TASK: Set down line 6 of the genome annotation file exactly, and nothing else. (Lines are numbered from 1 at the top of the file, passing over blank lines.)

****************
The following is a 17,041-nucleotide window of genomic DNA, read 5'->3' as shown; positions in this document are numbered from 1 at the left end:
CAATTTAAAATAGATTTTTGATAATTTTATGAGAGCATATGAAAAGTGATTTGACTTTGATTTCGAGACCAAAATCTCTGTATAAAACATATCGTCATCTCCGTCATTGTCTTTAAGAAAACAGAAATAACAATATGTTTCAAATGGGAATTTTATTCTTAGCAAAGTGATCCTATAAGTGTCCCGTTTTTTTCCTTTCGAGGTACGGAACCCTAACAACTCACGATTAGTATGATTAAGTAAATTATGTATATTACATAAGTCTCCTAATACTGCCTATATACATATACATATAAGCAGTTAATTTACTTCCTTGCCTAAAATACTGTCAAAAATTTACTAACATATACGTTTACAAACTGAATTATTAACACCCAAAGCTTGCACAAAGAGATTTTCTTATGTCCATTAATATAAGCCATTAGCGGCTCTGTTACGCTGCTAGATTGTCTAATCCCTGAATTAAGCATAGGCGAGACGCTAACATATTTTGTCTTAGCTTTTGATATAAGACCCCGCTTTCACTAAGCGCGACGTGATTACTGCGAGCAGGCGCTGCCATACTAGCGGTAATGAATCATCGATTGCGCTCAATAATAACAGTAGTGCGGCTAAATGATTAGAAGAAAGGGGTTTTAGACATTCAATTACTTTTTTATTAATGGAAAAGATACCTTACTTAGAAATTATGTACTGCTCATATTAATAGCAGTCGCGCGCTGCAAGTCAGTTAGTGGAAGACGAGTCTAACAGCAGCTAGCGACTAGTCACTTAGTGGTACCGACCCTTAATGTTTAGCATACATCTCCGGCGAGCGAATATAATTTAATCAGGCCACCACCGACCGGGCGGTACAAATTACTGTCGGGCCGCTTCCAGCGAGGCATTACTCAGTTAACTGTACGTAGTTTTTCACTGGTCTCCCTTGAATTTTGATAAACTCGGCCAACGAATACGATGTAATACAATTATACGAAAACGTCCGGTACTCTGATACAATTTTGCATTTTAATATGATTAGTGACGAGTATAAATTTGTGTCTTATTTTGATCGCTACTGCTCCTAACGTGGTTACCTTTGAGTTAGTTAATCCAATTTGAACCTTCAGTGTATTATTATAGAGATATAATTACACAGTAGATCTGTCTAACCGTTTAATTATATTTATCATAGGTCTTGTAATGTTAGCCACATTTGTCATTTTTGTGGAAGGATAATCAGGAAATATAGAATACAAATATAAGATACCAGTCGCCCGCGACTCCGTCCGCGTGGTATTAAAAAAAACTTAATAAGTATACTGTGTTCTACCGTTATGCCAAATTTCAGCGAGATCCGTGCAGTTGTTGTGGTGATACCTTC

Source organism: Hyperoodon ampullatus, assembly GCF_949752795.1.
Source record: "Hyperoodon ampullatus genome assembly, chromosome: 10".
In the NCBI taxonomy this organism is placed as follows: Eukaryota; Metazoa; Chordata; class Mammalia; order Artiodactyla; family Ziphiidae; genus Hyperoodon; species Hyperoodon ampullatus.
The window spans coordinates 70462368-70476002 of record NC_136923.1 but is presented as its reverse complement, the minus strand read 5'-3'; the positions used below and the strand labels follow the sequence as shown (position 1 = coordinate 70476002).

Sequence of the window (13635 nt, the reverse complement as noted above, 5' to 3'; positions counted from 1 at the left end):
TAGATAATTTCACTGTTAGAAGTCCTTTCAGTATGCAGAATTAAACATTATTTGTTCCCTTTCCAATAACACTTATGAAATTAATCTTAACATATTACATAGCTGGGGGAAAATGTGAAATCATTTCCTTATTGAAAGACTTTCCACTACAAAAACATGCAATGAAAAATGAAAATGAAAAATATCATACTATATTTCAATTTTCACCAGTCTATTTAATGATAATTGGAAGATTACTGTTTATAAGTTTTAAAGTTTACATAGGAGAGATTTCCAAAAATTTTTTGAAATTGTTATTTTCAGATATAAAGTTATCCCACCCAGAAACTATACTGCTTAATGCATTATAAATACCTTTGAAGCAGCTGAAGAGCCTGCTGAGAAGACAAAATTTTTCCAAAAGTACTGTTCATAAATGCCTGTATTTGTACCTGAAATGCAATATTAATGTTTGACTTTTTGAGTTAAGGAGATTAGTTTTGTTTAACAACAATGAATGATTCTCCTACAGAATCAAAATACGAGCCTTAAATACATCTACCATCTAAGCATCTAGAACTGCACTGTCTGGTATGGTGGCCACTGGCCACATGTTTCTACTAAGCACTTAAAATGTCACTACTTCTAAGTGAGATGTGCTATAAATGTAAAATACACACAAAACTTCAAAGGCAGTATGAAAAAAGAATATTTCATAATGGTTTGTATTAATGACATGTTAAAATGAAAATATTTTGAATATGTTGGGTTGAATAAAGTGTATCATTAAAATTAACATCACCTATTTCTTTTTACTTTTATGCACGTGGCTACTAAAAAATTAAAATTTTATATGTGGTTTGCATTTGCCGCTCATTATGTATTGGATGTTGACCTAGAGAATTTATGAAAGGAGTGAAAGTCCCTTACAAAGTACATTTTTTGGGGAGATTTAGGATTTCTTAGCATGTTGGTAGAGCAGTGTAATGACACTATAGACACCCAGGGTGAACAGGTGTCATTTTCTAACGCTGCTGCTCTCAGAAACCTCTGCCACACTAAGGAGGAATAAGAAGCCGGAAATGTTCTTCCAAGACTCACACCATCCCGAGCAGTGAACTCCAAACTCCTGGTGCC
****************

The window spans coordinates 70462368-70476002 of record NC_136923.1 but is presented as its reverse complement, the minus strand read 5'-3'; the positions used below and the strand labels follow the sequence as shown (position 1 = coordinate 70476002).